Worcester must honor those who served!

By Ron O’Clair

I was pleased to show my support for the item on the Worcester City Council Agenda for the 29th of March 2016 meeting to fund the restoration of the “Colored Citizens World War II Honor Roll Memorial” that had been taken down in 1959 after having been erected at Belmont and Clayton streets in 1943 by a grateful City of Worcester to honor those members of our community who gave their service to the nation during World War II.

The reason the memorial was taken down was it was in the path of the proposed I-290 Interstate Highway then being built through Worcester. It was a huge project, and there were a lot of land takings, building demolitions and street alterations made to accommodate putting an Interstate Highway through the heart of our city.

Many things were happening during that time of upheaval, and the project was not completed for quite some time from that starting date of 1959. In fact, they were still working on a section of it when the bridge under construction collapsed at College Square in April of 1968. My older brother Donald and I had walked under the bridge to go to the A & P Supermarket located at the Four Corners on Southbridge Street. We walked back under the bridge under construction going back to where our family was living on Caro Street … We had just turned onto College Hill when the bridge behind us came down. We narrowly escaped death.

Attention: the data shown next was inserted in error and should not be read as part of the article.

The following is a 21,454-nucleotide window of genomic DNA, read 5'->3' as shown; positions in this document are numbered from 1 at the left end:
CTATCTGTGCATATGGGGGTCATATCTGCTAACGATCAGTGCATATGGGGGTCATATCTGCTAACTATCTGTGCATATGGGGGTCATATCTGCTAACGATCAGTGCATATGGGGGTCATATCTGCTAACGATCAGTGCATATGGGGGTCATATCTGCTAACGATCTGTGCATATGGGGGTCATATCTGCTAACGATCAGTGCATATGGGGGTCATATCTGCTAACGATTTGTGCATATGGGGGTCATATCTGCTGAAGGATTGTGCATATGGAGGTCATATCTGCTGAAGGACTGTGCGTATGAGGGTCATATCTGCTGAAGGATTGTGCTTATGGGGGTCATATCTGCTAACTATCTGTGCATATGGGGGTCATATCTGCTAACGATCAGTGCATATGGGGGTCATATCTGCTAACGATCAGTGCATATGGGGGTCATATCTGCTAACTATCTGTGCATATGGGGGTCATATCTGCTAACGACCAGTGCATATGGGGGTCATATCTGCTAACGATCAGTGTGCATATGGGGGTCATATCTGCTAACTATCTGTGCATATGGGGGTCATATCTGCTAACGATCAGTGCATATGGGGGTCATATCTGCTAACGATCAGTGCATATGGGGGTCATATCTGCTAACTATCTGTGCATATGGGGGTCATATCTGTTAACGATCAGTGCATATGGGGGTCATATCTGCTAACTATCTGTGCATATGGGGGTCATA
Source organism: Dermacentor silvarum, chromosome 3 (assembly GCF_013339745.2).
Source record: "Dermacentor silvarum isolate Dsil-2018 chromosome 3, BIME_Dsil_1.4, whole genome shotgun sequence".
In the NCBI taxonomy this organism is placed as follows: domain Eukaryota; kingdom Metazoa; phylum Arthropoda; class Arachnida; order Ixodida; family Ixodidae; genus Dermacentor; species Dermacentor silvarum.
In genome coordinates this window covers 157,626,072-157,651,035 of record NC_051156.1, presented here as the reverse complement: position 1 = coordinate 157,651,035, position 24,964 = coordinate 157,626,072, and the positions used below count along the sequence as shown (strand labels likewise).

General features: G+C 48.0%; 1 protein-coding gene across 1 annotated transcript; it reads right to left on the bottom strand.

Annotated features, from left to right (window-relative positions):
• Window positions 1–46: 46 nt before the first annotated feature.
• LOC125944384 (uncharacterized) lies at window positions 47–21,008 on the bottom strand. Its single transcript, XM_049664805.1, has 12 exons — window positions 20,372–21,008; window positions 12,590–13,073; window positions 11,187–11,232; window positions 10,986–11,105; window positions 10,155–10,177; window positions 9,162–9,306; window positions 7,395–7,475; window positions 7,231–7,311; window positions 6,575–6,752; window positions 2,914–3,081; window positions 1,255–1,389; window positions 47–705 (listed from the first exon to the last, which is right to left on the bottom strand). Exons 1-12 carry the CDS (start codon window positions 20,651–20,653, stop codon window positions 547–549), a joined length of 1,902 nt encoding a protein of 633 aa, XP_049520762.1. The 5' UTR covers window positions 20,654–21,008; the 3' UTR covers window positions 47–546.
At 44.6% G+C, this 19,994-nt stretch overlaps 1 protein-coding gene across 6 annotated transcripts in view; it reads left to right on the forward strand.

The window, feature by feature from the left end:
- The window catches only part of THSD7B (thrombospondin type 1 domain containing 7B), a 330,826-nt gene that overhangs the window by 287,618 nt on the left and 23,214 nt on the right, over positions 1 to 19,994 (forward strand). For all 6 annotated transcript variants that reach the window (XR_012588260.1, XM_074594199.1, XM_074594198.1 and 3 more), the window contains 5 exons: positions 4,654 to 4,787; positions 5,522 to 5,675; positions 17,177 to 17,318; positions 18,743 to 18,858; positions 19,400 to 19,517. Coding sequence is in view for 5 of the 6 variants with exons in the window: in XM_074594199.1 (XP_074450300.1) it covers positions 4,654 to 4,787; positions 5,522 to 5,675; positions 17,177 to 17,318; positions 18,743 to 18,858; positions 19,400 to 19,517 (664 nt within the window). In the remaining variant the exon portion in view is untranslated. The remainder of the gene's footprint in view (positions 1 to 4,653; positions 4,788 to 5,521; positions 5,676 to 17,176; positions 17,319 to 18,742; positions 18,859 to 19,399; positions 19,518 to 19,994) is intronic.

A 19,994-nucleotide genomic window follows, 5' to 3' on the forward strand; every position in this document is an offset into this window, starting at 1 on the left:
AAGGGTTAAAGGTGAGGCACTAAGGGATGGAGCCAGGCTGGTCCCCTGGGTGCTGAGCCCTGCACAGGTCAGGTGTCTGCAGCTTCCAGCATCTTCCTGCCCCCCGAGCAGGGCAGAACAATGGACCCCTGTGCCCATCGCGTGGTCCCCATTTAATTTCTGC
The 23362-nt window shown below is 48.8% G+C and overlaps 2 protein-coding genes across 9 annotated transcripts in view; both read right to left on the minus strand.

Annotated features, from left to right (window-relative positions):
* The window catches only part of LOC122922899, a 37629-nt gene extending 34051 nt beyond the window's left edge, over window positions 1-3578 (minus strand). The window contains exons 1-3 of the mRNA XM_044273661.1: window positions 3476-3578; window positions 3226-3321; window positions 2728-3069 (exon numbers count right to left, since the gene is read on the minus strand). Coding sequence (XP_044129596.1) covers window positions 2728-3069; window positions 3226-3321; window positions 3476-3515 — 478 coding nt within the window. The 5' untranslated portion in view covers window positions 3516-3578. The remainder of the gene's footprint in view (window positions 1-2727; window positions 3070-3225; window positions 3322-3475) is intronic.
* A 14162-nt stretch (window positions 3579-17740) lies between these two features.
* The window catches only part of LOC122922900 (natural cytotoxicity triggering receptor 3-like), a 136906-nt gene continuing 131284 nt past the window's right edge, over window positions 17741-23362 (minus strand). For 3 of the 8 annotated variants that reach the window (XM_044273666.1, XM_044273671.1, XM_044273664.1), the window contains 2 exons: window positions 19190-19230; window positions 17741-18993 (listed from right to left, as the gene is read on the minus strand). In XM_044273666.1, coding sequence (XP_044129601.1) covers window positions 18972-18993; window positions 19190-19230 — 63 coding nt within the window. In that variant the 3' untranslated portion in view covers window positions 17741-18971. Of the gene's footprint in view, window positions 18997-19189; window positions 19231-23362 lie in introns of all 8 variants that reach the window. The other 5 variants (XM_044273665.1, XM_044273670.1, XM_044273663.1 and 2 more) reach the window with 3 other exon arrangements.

Apparently, with all of the things happening during that time of upheaval, with the land takings of two public schools, three synagogues, numerous private homes and businesses being torn down and roads being dead-ended, the absence of the memorial to the “colored citizens” went somehow unnoticed and not restored upon completion of the Interstate Highway.

Somehow the City of Worcester never got around to putting the memorial back up in another spot, and no one raised a fuss about it.

As far as I have been able to determine the people who’s names were on that “colored citizens” memorial have not been added to any other monument erected since that one was removed and are not being honored at all today.

That I find highly unacceptable as a fellow Veteran and as a Patriot, as well as a City of Worcester booster. There was an outpouring of support from Veterans and Veterans’ groups at City Council meeting; vets showed up with representatives of all branches of service: Army, Navy, Air Force, Marines … there might have even been a Coast Guardsman there as well. There were American Legion and Veteran of Foreign Wars members, Vietnam Veterans, all from the many different nationalities that make up the Veteran lexicon. There were Black, White, Latino, Asian and everything in between! I was pleased to see how much support this movement received! Many people, including me, spoke that night in favor of commissioning a replacement monument in Worcester as a memorial to those “colored citizens” of the City of Worcester who, through accident or design, were relegated to the past as forgotten heroes.

It was not just a “colored citizens” issue, it was a Veteran’s issue. It received an 11-0 vote from the city council in favor of rebuilding …

Thank you to all who participated, thank you to the Woecester City Council for passing the item and, most of all, thank you to those whose names graced the original memorial … for their service and sacrifice made on behalf of all who reside in the great melting pot of races that is the City of Worcester!

Please email Ronaldoclair@hotmail.com with any comments/criticisms.